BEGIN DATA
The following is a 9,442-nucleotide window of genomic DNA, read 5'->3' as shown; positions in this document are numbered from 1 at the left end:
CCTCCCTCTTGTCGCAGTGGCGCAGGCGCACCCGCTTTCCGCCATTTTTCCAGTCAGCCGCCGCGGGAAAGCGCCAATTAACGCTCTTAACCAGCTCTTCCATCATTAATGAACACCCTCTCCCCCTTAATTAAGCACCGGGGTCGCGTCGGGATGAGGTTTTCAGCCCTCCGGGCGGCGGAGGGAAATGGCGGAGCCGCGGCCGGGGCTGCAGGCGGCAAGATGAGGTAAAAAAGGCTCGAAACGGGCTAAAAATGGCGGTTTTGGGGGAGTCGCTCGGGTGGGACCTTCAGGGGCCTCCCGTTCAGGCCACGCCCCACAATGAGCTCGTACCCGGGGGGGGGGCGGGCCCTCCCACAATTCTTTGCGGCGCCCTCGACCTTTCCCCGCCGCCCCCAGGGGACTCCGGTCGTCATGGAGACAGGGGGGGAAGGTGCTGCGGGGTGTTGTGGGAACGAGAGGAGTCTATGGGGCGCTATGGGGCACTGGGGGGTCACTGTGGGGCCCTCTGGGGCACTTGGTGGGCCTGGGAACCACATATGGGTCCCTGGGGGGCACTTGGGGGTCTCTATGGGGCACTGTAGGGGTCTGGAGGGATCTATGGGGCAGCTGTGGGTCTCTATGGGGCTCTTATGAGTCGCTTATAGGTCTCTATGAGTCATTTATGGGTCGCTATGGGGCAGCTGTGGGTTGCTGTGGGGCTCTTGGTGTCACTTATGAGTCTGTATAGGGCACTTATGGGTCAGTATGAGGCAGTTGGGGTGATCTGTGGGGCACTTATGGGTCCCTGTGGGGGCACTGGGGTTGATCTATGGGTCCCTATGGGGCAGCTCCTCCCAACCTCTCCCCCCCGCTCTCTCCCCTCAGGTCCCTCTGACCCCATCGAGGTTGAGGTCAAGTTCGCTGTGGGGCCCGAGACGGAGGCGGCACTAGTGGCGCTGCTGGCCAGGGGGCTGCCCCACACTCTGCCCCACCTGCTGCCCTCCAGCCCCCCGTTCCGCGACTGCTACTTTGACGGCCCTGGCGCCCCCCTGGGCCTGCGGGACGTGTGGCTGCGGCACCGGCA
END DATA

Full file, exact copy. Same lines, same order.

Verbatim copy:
The following is a 9,442-nucleotide window of genomic DNA, read 5'->3' as shown; positions in this document are numbered from 1 at the left end:
CCTCCCTCTTGTCGCAGTGGCGCAGGCGCACCCGCTTTCCGCCATTTTTCCAGTCAGCCGCCGCGGGAAAGCGCCAATTAACGCTCTTAACCAGCTCTTCCATCATTAATGAACACCCTCTCCCCCTTAATTAAGCACCGGGGTCGCGTCGGGATGAGGTTTTCAGCCCTCCGGGCGGCGGAGGGAAATGGCGGAGCCGCGGCCGGGGCTGCAGGCGGCAAGATGAGGTAAAAAAGGCTCGAAACGGGCTAAAAATGGCGGTTTTGGGGGAGTCGCTCGGGTGGGACCTTCAGGGGCCTCCCGTTCAGGCCACGCCCCACAATGAGCTCGTACCCGGGGGGGGGGCGGGCCCTCCCACAATTCTTTGCGGCGCCCTCGACCTTTCCCCGCCGCCCCCAGGGGACTCCGGTCGTCATGGAGACAGGGGGGGAAGGTGCTGCGGGGTGTTGTGGGAACGAGAGGAGTCTATGGGGCGCTATGGGGCACTGGGGGGTCACTGTGGGGCCCTCTGGGGCACTTGGTGGGCCTGGGAACCACATATGGGTCCCTGGGGGGCACTTGGGGGTCTCTATGGGGCACTGTAGGGGTCTGGAGGGATCTATGGGGCAGCTGTGGGTCTCTATGGGGCTCTTATGAGTCGCTTATAGGTCTCTATGAGTCATTTATGGGTCGCTATGGGGCAGCTGTGGGTTGCTGTGGGGCTCTTGGTGTCACTTATGAGTCTGTATAGGGCACTTATGGGTCAGTATGAGGCAGTTGGGGTGATCTGTGGGGCACTTATGGGTCCCTGTGGGGGCACTGGGGTTGATCTATGGGTCCCTATGGGGCAGCTCCTCCCAACCTCTCCCCCCCGCTCTCTCCCCTCAGGTCCCTCTGACCCCATCGAGGTTGAGGTCAAGTTCGCTGTGGGGCCCGAGACGGAGGCGGCACTAGTGGCGCTGCTGGCCAGGGGGCTGCCCCACACTCTGCCCCACCTGCTGCCCTCCAGCCCCCCGTTCCGCGACTGCTACTTTGACGGCCCTGGCGCCCCCCTGGGCCTGCGGGACGTGTGGCTGCGGCACCGGCA